They would attend an Etiquette and Health Luncheon, a Mother/Daughter Luncheon, and participate in a talent show the week leading into the Debutante Cotillion.
There were a few back stories that occurred during those 18 weeks, as well as at the Fifty-third Annual Debutante Cotillion, held on Saturday May 26, in the Great Hall of the Stranahan Theater, 4645 Heatherdowns Blvd. Sponsored by The Toledo branch of the National Association of Negro Business and Professional Women’s Clubs, Inc., a few of those stories had never occurred in the 53 years of the event.
Those back stories included four sets of twins participating in the event, 13 year old William Palmer Jr., escorted his sister Essence, and won the first ever, Junior Mr. Escort, and all of the debutantes had scholarships totaling seven million dollars.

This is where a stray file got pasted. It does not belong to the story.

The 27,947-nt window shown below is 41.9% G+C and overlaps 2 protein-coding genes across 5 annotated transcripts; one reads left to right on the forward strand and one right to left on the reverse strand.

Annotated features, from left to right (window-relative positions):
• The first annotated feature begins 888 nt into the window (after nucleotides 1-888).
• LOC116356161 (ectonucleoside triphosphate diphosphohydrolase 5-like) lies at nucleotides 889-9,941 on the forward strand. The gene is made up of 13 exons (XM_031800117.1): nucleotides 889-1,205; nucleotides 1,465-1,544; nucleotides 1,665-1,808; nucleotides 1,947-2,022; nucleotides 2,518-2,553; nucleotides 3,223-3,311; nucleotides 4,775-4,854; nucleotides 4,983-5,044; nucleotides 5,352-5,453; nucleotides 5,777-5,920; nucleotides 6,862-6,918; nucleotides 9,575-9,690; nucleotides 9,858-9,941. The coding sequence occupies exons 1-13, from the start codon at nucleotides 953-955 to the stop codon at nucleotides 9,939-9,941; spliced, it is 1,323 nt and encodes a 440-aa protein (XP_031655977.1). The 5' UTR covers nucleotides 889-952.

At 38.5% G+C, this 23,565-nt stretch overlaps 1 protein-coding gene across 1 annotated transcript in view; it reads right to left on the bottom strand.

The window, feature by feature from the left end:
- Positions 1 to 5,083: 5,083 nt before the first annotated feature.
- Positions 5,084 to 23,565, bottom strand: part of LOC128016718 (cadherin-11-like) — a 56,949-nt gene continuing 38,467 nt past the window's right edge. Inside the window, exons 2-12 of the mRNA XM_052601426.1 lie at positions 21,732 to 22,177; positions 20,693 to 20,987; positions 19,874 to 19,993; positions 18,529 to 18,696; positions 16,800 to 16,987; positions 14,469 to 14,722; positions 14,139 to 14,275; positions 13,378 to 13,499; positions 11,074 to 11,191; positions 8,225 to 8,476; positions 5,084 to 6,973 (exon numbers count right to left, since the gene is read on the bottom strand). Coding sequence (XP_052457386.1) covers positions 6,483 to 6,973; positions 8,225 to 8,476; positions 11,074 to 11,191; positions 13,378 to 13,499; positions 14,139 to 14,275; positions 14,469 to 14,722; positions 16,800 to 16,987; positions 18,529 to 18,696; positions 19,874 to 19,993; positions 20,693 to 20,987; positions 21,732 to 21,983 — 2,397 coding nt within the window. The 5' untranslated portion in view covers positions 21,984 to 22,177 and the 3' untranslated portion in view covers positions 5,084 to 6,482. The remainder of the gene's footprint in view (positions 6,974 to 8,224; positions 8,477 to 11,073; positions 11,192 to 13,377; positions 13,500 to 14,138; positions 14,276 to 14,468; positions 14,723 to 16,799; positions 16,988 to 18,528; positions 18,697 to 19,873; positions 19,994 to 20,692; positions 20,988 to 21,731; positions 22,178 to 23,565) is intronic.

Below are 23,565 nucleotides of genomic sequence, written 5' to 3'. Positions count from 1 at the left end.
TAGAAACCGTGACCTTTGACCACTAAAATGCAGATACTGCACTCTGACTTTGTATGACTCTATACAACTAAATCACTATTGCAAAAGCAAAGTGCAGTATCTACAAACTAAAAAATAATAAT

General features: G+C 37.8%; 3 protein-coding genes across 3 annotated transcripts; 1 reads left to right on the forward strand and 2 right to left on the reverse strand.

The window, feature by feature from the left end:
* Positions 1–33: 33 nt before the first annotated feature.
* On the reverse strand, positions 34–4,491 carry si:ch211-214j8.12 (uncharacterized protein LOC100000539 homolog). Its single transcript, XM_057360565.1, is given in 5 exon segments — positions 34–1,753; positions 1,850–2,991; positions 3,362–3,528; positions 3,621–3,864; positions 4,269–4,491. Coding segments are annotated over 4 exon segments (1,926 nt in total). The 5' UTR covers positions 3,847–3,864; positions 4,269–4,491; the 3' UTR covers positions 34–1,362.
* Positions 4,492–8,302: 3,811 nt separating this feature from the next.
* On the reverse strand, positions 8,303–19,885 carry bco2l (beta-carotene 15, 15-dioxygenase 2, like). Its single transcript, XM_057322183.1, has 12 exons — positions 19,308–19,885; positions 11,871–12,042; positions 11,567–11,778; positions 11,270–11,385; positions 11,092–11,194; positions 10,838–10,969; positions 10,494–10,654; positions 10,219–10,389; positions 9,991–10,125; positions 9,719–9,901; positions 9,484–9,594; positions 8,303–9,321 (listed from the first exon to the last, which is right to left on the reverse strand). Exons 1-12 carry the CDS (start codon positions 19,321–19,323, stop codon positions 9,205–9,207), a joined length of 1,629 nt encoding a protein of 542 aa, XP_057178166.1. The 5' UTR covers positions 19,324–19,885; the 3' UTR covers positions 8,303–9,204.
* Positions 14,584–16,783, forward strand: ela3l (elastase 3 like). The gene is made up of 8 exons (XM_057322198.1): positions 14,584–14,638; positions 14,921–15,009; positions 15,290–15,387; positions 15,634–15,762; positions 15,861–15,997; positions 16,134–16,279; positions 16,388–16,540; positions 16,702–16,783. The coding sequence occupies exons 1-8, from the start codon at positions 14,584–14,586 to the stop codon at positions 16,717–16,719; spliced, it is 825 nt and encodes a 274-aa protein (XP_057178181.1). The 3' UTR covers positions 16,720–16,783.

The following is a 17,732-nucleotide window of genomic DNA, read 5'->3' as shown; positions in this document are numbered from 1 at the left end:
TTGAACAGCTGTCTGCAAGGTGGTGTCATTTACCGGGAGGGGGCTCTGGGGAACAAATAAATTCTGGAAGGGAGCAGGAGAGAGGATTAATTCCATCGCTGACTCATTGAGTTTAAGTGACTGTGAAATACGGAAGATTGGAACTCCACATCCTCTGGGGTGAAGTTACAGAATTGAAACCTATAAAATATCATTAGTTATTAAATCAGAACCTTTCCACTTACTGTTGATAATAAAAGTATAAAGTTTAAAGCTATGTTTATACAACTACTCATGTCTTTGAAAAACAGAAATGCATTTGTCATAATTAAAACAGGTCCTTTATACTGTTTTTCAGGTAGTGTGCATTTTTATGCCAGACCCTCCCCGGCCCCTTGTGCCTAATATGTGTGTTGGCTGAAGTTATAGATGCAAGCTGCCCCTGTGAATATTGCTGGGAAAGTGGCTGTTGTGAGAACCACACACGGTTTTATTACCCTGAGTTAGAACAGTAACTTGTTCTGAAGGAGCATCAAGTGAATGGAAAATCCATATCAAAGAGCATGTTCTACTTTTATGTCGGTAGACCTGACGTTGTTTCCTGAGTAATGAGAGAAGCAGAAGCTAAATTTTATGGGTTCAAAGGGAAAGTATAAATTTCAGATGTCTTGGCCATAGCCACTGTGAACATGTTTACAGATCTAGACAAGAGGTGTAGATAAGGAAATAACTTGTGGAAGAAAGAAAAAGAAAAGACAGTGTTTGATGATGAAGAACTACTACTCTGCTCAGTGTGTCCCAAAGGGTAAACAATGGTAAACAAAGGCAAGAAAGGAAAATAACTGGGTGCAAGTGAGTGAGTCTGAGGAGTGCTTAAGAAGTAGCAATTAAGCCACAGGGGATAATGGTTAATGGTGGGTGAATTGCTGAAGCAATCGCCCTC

But the highlight of the night was the crowning of Miss Debutante, Courtney Draper, who earned over $150,000 worth of scholarships.
When each of the contestants’ bios was read aloud, Ms. Draper, a recent graduate of Toledo School for the Arts, bio was extensive, as well as impressive. Besides being on the honor roll, since kindergarten, belonged to several organizations including National Honor Society, and the Toledo Excel Scholarship Program.
Further, two of her 10 volunteer services included Flint Water Drive, and Toledo Children’s Hospital.
Ms. Draper was accepted at Bowling Green State University, Wright State University, Eastern Michigan University, and Wittenberg University. She will be attending Wright State in the fall majoring in human resource management, and dance.
“I can’t believe they called my name,” she told The Toledo Journal. “I was like, oh my God, they called my name,” she said.